VATICAN CITY, AUG. 31, 2003 (Zenit.org).- Cardinal Corrado Ursi, the archbishop emeritus of Naples who was renowned for his work with the poor, died Friday in that city. He was 95.
The cardinal was known in Italy for having fostered the implementation of the reforms of the Second Vatican Council in the archdiocese, and for his work of human and Christian promotion among the poorest.
He was archbishop of Naples from 1966 to 1987. There he established an archdiocesan center to study the challenge of helping the poor. He launched projects for schools, homes, and institutions of formation and shelter for families living in slums, as well as for former convicts, the illiterate, and abandoned children.
Upon receiving news of the death, John Paul II sent a telegram to the present archbishop of Naples, Cardinal Michele Giordano, in which he recalls “with admiration [Ursi’s] fruitful and multifaceted apostolic activity.”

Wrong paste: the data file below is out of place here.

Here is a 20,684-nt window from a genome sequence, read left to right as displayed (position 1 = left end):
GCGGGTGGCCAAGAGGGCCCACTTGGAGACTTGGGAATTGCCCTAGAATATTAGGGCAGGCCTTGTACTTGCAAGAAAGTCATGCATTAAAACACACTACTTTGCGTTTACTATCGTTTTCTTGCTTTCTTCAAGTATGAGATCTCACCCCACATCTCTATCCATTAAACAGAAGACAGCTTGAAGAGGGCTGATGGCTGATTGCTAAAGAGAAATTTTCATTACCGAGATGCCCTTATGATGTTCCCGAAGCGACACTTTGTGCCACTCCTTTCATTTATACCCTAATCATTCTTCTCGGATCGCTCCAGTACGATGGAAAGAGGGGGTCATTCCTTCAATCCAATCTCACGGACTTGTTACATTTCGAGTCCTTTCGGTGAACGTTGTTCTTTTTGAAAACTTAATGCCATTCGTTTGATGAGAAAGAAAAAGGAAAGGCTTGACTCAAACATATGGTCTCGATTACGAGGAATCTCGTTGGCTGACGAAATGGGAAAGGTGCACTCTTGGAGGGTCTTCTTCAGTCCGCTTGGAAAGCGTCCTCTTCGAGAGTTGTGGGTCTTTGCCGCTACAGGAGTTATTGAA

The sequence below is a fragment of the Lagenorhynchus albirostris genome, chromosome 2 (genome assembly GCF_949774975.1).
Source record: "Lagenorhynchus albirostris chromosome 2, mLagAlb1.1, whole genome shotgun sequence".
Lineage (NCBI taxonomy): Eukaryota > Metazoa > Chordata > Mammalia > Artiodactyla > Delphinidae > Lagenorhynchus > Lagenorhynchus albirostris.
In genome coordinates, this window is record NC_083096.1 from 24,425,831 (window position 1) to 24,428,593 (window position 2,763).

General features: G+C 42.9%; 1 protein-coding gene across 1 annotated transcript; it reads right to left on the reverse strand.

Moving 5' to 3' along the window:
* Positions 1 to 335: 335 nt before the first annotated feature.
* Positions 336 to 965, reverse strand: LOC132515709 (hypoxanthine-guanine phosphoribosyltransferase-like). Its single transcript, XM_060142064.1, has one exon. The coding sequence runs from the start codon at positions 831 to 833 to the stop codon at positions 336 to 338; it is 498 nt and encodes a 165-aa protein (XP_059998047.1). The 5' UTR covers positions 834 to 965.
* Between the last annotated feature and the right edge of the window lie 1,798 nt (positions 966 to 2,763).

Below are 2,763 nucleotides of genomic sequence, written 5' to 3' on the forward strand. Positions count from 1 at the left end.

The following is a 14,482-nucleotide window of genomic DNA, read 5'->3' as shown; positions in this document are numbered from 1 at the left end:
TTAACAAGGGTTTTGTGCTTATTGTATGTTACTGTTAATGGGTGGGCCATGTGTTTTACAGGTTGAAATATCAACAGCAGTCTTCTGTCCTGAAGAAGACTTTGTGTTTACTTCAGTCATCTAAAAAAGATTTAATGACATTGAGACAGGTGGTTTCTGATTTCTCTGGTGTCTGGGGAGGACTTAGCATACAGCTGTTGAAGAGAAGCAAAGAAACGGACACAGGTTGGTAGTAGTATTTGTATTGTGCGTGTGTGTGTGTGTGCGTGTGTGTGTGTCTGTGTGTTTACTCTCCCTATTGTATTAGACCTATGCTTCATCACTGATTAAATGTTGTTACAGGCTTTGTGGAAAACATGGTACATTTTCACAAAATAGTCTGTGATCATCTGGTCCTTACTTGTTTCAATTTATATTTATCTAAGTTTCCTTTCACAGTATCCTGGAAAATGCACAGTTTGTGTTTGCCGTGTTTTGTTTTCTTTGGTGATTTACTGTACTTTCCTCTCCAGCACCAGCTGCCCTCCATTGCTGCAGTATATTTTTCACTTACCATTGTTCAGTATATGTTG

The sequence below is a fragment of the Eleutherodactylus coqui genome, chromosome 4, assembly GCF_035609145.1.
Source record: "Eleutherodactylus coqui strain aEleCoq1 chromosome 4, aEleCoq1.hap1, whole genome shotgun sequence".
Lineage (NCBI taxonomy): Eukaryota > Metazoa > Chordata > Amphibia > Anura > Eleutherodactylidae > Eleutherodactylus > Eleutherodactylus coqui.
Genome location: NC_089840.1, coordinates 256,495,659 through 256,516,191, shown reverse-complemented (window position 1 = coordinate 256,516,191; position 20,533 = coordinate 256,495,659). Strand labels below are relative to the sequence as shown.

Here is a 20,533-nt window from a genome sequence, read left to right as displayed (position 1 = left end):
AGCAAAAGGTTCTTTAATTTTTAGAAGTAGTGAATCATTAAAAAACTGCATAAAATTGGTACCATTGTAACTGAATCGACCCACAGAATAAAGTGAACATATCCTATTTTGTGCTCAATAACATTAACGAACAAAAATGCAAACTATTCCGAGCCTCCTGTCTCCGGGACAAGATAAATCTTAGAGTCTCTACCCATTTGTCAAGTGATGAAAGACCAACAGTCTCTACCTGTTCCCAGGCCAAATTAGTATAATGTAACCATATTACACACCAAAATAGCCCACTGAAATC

Cardinal’s Ursi’s work was “animated by the desire to apply the pastoral guidelines of Vatican Council II, promoting an authentic ecclesial renewal, faithful to Christ, and always docile to the inspirations of the Holy Spirit,” the Pope recalled.
Corrado Ursi was born in Andria in 1908 and ordained a priest in 1931. He was rector of the seminary of Molfetta from 1944 to 1951, the year of his episcopal consecration as bishop of Nardo.
After being transferred as bishop to Acerenza and Potenza, Pope Paul VI appointed him archbishop of Naples until he was replaced for reasons of health.
With the death, the College of Cardinals now has 165 members, including 109 electors who could vote in a conclave.